Summer is slowly approaching us and temperatures are starting to rise more and more. As every year, pet owners face the same dilemma: is it convenient to shear the dog during summer? Let's try to understand the pros and cons of shearing.
From our point of view, when it's hot it is inevitable to uncover ourselves, putting coats and wool sweaters in the closet, to make room for cooler clothing. It is clear that none of us would ever think of walking around with a woollen hat and scarf in the middle of summer, so we always tend to reflect this image on our poor dogs, forced in some cases to carry the weight and warmth of a whole lots of fur on them. We feel their pain during summer.
So what do we do when we think about this? We immediately take our dog to the trusted groomer and try to make him feel more at ease and fresh by removing all the excess fur on him, which is disposable.
In reality, as we have often show in our articles, nature always leads every natural process, even in our animals. If dogs really need summer shearing, Mother Nature would have made sure they shed completely in the warmer seasons. Instead, this does not happen. Have you ever wondered why?
As much as humans and groomers may be horrified at the very thought of this statement, in reality, hair is useful and is not placed randomly around the animals body.
The function of hair, in fact, is above all to protect the animal from the cold, but also from dirt and from insects and parasites that would otherwise come instantly in direct contact with the skin. That is not all. In fact, the coat is essential for a correct maintenance of body temperature. It helps to warm the body when the temperatures drop, but also to cool the animal when it is too hot, which for us humans happens simply by sweating. Dogs, on the other hand, never sweat so they have developed other mechanisms to disperse excess heat, for example by panting or protecting themselves with fur.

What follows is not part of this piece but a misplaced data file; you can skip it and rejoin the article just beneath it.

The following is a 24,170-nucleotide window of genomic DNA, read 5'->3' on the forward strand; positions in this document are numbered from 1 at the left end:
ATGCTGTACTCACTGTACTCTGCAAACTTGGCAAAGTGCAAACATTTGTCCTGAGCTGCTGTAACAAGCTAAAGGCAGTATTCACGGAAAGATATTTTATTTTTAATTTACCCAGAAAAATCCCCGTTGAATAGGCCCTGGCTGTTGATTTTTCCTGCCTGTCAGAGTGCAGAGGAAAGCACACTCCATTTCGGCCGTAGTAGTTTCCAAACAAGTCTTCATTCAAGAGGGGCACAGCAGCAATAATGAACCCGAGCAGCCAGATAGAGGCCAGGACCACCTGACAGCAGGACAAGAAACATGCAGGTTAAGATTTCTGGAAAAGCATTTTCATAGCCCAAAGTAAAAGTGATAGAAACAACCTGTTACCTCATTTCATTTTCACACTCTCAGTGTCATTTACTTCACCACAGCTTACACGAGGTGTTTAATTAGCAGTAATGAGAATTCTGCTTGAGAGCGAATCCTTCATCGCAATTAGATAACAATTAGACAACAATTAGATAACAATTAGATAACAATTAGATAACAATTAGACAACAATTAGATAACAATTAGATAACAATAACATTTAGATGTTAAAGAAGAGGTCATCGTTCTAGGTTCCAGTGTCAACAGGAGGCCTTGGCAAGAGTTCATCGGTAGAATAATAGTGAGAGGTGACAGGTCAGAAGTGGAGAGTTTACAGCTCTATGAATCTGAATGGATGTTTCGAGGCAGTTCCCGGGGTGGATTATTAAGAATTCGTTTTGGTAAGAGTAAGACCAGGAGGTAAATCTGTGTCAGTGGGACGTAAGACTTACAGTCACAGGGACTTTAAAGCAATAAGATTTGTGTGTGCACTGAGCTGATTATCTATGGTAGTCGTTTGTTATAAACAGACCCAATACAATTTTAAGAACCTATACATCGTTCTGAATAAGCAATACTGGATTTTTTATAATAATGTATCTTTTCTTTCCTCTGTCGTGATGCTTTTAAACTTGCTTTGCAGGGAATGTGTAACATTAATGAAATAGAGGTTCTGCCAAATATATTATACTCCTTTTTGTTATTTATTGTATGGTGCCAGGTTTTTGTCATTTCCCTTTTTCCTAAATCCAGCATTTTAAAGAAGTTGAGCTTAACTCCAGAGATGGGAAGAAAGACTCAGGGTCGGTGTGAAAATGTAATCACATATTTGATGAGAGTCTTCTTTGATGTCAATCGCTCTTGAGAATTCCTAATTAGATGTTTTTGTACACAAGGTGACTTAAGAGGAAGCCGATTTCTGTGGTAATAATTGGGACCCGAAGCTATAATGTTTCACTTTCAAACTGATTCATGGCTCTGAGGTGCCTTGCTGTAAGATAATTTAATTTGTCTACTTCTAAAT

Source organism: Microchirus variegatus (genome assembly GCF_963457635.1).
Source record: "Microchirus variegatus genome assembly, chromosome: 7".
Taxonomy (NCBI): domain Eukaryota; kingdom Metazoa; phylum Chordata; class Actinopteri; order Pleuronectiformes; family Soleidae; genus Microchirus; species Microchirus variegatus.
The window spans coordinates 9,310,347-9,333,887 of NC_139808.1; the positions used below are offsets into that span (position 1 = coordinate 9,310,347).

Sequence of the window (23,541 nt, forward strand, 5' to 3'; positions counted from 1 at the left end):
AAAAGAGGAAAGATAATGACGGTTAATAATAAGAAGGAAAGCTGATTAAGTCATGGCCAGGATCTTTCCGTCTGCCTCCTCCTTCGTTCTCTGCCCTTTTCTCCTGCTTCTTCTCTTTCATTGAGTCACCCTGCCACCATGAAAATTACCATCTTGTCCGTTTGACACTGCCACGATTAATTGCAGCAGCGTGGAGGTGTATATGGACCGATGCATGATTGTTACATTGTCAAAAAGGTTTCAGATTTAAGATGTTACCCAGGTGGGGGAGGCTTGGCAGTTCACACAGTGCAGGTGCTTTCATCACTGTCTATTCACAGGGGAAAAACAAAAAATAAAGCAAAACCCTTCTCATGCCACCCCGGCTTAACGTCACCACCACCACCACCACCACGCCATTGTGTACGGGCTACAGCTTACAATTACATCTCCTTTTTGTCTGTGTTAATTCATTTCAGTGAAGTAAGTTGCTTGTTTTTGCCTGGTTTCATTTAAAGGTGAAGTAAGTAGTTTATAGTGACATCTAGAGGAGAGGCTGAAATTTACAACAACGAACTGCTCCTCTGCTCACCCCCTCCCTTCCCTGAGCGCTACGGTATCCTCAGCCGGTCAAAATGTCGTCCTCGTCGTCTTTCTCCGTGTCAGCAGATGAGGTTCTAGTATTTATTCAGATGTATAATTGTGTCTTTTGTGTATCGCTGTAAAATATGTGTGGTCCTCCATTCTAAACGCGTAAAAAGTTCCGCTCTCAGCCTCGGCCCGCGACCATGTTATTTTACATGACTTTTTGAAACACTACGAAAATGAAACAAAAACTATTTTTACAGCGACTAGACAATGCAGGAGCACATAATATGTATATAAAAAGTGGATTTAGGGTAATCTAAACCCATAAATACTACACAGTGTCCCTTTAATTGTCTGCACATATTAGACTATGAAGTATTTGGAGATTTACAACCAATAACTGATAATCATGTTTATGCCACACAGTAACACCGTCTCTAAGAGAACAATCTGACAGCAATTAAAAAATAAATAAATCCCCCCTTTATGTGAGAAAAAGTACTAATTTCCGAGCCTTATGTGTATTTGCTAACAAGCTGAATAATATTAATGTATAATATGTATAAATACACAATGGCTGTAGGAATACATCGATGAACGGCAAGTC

Let's think, for example, of animals that live outdoors. What would happen if they didn't have that thick fur to protect them from the sun's rays? The consequences can range from a "simple" sunburn to real skin cancers.
If this is not enough, we can also consider another aspect: the moult. The animals, in fact, have longer and shorter hairs, which are called undercoat. The function of the first one is to protect the skin, while the second is considered a kind of blanket, which keeps the animal warm during the colder months.
Once again, nature has adapted the animals' organisms so that during the summer the prevailing hair on the body is the longest one, whilst the thick undercoat is removed, ready to regrow when winter is approaching.
By shearing the dog, on the other hand, we would go to deprive it of the coat that it needs to protect the skin from the sun's rays, exposing it even more to heat. He will therefore feel the heat even more, and at the same time will no longer be protected from dirt, wounds, parasites and other dangers.
Furthermore, some types of hair are also naturally waterproof, so removing them would deprive the dog of this great advantage as well.
Of course, in some cases it is essential to resort to the shearing process. We are talking above all about long-haired animals, such as Persian cats, which in some cases can turn into a shapeless tangle of knots, which can become annoying and very painful even when the animal walks or eats. The same goes for animals that get into strange places, getting dirty with paints or other substances that cannot be removed unless we cut off the fur which is contaminated.
If you are thinking of shearing your dog, avoid doing it on the basis of personal considerations, which are still human and neglect the dog's point of view. If, on the other hand, it becomes necessary to resort to this practice, always choose an expert clipper who knows how to handle the animal and the hair with the necessary care and experience.